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Thread: Bob Lutz on Autoline Detroit

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    Bob Lutz on Autoline Detroit

    On this last episode of Autoline Detroit, John McElroy spoke with Bob Lutz, GM Vice Chairman of Global Product Development. Here's what "Maximum" Bob had to say:

    Let me give you, just quickly, the difference between a plug-in hybrid and a Volt. A plug-in hybrid is a conventional hybrid where you have a mechanical linkage from the piston engine drivetrain and the electrical drivetrain where they can constantly interplay with each other, so you have both forms of drive. They have a limited amount of batteries and I think the best estimate right now for plug-ins is maybe eight to twelve miles of range, purely electrical.

    What we're talking about, basically, is no mechanical connection from the I.C. engine to the vehicle; the I.C. engine is simply an emergency generator to recharge the battery. That's why we call the engine the range extender, and it can be ethanol, it can be a small diesel, it could be anything. And the basically. . This is an electric vehicle with a range extending power train that serves only to recharge the battery, and that's the fundamental difference between this and a plug-in hybrid -- which we're also doing on the Saturn Vue: two-mode hybrid, will have a plug-in.

    But this is different. That's why we don't like it to be called a hybrid, because it's not.
    Aha! Yes, I'm sure it would be very convenient for GM if they can redefine "electric car" to include something that fills at a gas pump. I'm not inclined to let them get away with that. With all due respect to Bob's experience and position, nobody gave him the authority to rewrite the English language. The Volt is a plug-in hybrid car.

    Then he spoke about the solutions to our energy and environmental problems. . .

    CAFE, we believe, is not gonna solve it. What is required, if we're really serious about reducing our dependence on imported oil and producing less CO2, what is needed is a transformational solution -- and we see two.

    One is biofuels -- that is E85, hopefully from cellulosic. That is for transforming large parts of the fleet, with minimum tear-up, existing power trains, existing vehicle architecture and minimal added cost to the consumer. That's the best solution.

    Second best, because it requires a lot of money, a lot of investment, and a radical change in the manufacturing infrastructure of the automobile business -- therefore, you're talking a lot of existing investment that is basically throwaway -- but the second-best solution would be what we call the electrification of the automobile. And as we always say, the E-flex architecture can either be the range-extended battery vehicle or it can be a fuel-cell vehicle. It'll be exactly the same architecture because the drivetrain doesn't care where it gets the electricity from.
    My take: Ethanol is a great deal for the car companies. They can continue business as usual, building essentially the same products they've refined over the last 100 years, and not have to deal with the costs and risks of that "innovation" thing that some people keep pestering them about. With ethanol, they can hit the snooze button and go back to sleep.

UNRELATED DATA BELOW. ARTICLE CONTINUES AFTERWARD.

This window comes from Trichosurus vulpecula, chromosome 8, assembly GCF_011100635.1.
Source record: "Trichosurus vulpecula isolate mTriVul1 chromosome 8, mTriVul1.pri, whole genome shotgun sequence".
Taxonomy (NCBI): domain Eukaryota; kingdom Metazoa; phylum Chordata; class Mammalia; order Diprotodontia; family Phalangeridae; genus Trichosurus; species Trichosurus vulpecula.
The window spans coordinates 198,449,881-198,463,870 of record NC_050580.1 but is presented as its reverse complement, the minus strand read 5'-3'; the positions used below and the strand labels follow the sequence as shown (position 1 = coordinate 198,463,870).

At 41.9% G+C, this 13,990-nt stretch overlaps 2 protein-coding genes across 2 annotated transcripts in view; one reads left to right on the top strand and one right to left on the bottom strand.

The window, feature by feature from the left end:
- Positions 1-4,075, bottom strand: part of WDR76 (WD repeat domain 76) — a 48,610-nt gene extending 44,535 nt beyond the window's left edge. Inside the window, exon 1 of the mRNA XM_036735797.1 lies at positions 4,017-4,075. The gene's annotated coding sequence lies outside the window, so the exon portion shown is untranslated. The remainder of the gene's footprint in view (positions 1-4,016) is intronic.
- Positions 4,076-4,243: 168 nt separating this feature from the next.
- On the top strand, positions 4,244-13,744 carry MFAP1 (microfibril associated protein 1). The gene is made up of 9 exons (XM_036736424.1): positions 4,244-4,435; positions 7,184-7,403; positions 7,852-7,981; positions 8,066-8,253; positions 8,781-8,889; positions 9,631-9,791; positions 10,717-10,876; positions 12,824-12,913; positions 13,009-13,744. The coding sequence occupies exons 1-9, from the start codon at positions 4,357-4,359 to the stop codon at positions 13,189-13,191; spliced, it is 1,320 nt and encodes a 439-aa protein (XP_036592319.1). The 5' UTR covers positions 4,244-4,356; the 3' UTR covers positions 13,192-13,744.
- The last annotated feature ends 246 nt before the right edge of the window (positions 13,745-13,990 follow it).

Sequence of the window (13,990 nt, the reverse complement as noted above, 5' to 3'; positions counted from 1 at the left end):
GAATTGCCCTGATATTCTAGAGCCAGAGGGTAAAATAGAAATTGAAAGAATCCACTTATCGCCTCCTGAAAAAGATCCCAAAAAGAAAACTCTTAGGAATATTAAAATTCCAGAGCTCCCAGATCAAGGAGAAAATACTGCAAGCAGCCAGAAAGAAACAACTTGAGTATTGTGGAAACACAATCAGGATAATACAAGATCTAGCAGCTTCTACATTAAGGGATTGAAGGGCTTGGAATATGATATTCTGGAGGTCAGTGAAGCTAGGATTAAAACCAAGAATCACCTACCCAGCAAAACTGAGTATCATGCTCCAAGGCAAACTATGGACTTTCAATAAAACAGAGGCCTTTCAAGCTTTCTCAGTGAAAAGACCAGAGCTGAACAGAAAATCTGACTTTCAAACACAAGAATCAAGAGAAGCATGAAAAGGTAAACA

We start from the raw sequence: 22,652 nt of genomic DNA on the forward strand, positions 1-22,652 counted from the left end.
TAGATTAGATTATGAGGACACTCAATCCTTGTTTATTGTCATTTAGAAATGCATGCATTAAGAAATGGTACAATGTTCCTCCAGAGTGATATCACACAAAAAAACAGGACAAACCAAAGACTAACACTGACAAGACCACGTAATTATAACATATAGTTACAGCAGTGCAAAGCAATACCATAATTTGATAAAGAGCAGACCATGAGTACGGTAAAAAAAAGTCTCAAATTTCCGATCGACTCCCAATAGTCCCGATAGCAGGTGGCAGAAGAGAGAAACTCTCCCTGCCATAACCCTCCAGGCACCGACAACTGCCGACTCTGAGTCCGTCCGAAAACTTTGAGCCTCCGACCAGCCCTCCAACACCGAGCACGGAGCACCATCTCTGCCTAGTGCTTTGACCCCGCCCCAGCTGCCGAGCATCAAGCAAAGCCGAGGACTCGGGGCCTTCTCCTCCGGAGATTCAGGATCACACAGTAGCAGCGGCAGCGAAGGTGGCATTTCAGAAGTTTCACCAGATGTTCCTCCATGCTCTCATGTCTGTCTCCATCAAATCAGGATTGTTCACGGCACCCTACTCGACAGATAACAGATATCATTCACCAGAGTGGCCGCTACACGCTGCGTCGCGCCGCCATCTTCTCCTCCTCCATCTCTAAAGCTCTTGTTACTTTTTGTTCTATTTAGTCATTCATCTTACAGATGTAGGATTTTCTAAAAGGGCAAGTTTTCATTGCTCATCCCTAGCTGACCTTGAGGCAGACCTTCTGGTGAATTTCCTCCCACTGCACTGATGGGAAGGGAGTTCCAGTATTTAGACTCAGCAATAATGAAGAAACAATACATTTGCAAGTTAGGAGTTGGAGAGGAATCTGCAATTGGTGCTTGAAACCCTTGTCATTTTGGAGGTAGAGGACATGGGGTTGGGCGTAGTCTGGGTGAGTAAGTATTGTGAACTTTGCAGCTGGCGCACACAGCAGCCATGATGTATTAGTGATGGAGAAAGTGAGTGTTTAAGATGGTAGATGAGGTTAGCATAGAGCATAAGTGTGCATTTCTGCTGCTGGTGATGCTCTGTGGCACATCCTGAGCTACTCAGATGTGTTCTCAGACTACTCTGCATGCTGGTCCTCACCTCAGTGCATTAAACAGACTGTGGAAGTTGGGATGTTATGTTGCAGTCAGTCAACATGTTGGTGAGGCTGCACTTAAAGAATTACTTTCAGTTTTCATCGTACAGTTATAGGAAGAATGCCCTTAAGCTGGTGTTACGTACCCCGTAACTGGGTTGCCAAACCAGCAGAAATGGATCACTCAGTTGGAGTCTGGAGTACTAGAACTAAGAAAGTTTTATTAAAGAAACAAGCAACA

Bob continues. . .

    We are reaching the point, we're trying to get ever-better fuel economy with the internal combustion engine, you're reaching the point of diminishing returns. It's more and more money for less and less gain. Whereas here, I think, for the same or less amount of money we can get rid of the fossil fuel entirely. 82 percent of the trips in the United States are 40 miles or less, and if something like the Volt takes hold and we can bring it in at a price that most people can afford, then you will very rapidly see businesses, shopping malls, railroad station parking lots, Starbucks coffee shops, put in charging outlets at their places of business, or employers will have the employee parking lot where the employee can park and they put in a dollar, four quarters, and they can charge their vehicle while they're at work.

    So, extending the electrical distribution infrastructure is not a hard thing to do: that can occur very, very rapidly. And I think, I really think this can be totally transformational, and my personal vision is, if it works (let me do the little proviso: I personally am convinced it will, but it's always the thing that you don't know that gets you -- I don't want to be pessimistic, I'm convinced this is going to work) we could see millions of these things on the road in a few years.
    It sounds wonderful. Here's a vision that most of us EV advocates could support. It's too bad GM sees this as the "second best" solution to our problems. Still, put it in perspective. . . At least GM has somebody with this vision at the top. A lot of car companies (Ford and Honda come to mind) still don't seem to get it at all.

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    Thanks for posting this text, Tony.

    I have some sympathy to his idea that E85 as the best solution for now. As much as I like the idea of the electric car, I am not at all confident that the larger public will adopt it quickly. At the very least, electrics will require a massive education of a population largely resistant to change. When I talk to (even smart) people about electrics, I often hear the usual arguments -- range, recharge time, etc. -- with the broader theme that "the new" is scary. E85 gives the public the familiarity of the old, reduces pollution, and keeps GM (and its jobs) intact for a few more years.